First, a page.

For Reg Saxton, the decision to volunteer in a war in which he
had no personal ambition or relatives at risk was a simple one.
"I felt something must be done to stop the advance of the Hitler
empire," says the retired physician from West Sussex, England, who
went to Spain to fight dictator Francisco Franco.
The International Brigades of the 1936-39 Spanish Civil War
pulled 40,000 people from across the globe to fight fascism.
Thousands fell on the battleground and their effort failed.
But last week Mr. Saxton, along with hundreds of others from 29
countries, returned to Spain as heroes to commemorate the Brigades'
participation 60 years ago in some of the century's fiercest civil
Six decades and 21 years since the victorious Franco died,
about 350 veterans of the Brigades have been granted honorary
Spanish citizenship and have come to Spain to help the country -
and themselves - put that chapter of history into perspective.
With Adolph Hitler in power in Germany, and Benito Mussolini
ruling Italy, many people saw Spain as one more notch in the
fascist belt. So they volunteered.
While the German and Italian governments supported Franco,
thousands of volunteers from those countries joined the Brigades in
the war, which pitted the "Brigadistas International" and the
supporters of Spain's republic against Franco's army and wealthy
landowners. The Soviet Union also sent volunteers, and the Soviets
were responsible for most of the military supplies and nearly all
of the volunteer organizing against Franco.
"I'm not a Communist, but I am an antifascist," says Robert
Peters, originally of Wales, of his spur for joining the
volunteers. His entrance into the war was typical: Sneak into Spain
from France, get two weeks of training - "not enough for all we had
to go through" - and then into battle. Mr. Peters was shot in the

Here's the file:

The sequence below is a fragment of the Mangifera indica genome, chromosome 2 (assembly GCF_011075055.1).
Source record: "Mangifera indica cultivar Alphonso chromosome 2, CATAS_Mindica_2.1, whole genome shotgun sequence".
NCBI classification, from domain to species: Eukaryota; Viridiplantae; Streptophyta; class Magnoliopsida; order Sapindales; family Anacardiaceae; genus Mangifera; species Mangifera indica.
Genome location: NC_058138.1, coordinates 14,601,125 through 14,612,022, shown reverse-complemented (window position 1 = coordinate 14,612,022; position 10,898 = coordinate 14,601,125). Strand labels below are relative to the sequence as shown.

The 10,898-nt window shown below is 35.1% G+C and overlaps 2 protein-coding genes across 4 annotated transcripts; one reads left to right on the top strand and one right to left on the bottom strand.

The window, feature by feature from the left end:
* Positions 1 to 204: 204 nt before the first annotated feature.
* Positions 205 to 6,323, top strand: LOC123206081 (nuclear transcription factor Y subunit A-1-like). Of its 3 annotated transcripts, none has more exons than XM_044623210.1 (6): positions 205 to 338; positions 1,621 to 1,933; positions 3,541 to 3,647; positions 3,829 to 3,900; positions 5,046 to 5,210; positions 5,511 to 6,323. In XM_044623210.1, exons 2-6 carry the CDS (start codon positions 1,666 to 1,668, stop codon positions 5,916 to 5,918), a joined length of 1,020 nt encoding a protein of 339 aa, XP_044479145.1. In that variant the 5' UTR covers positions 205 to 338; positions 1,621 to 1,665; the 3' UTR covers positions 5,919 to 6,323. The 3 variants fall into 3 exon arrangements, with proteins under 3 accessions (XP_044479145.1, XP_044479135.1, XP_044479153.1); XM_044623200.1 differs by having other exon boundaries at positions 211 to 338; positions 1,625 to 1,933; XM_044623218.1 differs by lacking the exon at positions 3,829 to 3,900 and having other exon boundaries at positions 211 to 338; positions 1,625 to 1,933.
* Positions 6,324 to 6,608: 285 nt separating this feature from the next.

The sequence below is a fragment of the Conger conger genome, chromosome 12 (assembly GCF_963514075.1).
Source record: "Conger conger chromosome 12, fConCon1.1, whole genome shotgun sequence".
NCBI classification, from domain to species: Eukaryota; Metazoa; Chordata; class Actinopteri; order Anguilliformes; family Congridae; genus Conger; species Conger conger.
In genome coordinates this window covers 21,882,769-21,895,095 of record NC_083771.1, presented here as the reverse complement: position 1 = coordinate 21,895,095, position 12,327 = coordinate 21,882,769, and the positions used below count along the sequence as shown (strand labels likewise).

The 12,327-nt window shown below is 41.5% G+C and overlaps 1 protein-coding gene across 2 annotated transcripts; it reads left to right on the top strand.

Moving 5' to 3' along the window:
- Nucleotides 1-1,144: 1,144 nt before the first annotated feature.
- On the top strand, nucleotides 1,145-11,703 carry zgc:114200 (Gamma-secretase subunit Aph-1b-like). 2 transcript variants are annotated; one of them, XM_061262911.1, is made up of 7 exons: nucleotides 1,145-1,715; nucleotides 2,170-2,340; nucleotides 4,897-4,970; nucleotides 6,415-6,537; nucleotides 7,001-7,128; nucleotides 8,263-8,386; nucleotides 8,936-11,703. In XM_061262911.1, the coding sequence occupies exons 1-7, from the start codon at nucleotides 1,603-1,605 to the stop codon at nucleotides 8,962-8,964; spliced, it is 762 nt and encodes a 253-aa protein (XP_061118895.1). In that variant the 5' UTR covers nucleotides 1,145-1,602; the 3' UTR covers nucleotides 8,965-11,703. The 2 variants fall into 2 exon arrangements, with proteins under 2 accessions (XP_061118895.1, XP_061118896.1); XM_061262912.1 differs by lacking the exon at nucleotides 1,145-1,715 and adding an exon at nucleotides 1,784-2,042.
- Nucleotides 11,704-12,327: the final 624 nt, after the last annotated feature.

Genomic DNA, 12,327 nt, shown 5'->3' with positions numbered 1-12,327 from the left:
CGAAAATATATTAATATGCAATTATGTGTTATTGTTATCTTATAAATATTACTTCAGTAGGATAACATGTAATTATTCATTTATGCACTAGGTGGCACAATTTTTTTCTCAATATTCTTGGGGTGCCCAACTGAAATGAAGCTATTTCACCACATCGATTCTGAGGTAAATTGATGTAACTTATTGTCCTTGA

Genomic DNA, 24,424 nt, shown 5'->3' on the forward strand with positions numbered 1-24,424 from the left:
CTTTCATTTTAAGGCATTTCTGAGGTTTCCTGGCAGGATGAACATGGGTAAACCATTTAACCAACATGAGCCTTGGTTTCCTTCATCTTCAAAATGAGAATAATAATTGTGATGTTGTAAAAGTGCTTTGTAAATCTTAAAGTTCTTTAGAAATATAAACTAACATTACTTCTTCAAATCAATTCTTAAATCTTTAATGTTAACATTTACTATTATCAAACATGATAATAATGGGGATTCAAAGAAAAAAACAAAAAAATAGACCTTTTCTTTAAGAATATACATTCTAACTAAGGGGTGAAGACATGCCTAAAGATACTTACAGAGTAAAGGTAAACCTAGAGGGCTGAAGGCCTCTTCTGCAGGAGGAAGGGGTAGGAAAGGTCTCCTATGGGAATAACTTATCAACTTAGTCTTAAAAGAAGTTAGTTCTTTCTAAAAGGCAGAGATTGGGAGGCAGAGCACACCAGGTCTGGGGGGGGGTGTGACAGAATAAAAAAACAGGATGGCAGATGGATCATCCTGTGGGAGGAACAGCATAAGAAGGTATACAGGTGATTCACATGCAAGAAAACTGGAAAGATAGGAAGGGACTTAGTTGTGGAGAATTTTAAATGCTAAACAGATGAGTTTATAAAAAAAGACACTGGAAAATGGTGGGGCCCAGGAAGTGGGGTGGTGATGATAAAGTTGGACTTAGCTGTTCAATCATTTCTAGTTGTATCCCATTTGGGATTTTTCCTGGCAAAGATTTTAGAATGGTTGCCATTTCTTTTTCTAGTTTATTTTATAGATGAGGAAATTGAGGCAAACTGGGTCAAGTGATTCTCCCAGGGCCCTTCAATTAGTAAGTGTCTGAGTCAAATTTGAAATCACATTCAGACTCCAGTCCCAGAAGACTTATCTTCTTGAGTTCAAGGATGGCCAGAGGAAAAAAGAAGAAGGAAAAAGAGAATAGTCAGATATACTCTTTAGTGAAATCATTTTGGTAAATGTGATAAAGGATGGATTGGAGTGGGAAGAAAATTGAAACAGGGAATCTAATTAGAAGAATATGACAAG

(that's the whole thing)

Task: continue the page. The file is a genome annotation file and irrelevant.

back one day during a battle at Brunete.
The Brigades lost nearly every battle in which they fought, a
result of a combination of poor training, inexperienced leadership,
and lack of equipment. International treaties kept most nations
from selling arms to either side, but Franco was given military
superiority by German and Italian armaments, planes, and troops.
Despite his own reliance on foreign aid, Franco despised the
Brigades, and most soldiers captured got a field execution instead
of a trip to a POW camp.
Peters, who has been a merchant marine, described living
conditions on the front as "shocking, terrible." Food was scarce
and primitive, with a hearty meal consisting of salt-dried fish and
chick peas. Clarence Kailin, recruited to the Brigades by
Communists in Wisconsin, says that eventually troops were reduced
to bread and whatever water they could find. His diet improved only
after he was hospitalized from a sniper's bullet. Despite the bad
food, disease, and an enemy eager to kill, Mr. Kailin says he never
wavered in his commitment to the war.
"That never occurred to me," he says, despite the fact that
nearly half of the 3,200 Americans were killed in combat. Many of
the American volunteers were Communists, like Kailin, or Communist
sympathizers, and all firmly believed Spain was the place to make a
stand against fascism and for the people, regardless of the odds. …